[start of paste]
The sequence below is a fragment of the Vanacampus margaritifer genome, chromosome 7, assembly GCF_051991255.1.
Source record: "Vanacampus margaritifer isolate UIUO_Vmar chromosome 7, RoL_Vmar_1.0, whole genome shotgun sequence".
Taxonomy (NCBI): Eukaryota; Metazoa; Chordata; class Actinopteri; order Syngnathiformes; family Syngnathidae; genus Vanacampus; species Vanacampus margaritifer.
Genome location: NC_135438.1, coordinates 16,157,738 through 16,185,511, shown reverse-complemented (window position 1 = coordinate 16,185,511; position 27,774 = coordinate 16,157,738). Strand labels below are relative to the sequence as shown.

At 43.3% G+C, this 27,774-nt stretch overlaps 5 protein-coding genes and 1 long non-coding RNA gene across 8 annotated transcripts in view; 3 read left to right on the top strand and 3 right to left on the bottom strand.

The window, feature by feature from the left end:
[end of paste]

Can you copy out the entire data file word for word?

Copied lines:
The sequence below is a fragment of the Vanacampus margaritifer genome, chromosome 7, assembly GCF_051991255.1.
Source record: "Vanacampus margaritifer isolate UIUO_Vmar chromosome 7, RoL_Vmar_1.0, whole genome shotgun sequence".
Taxonomy (NCBI): Eukaryota; Metazoa; Chordata; class Actinopteri; order Syngnathiformes; family Syngnathidae; genus Vanacampus; species Vanacampus margaritifer.
Genome location: NC_135438.1, coordinates 16,157,738 through 16,185,511, shown reverse-complemented (window position 1 = coordinate 16,185,511; position 27,774 = coordinate 16,157,738). Strand labels below are relative to the sequence as shown.

At 43.3% G+C, this 27,774-nt stretch overlaps 5 protein-coding genes and 1 long non-coding RNA gene across 8 annotated transcripts in view; 3 read left to right on the top strand and 3 right to left on the bottom strand.

The window, feature by feature from the left end: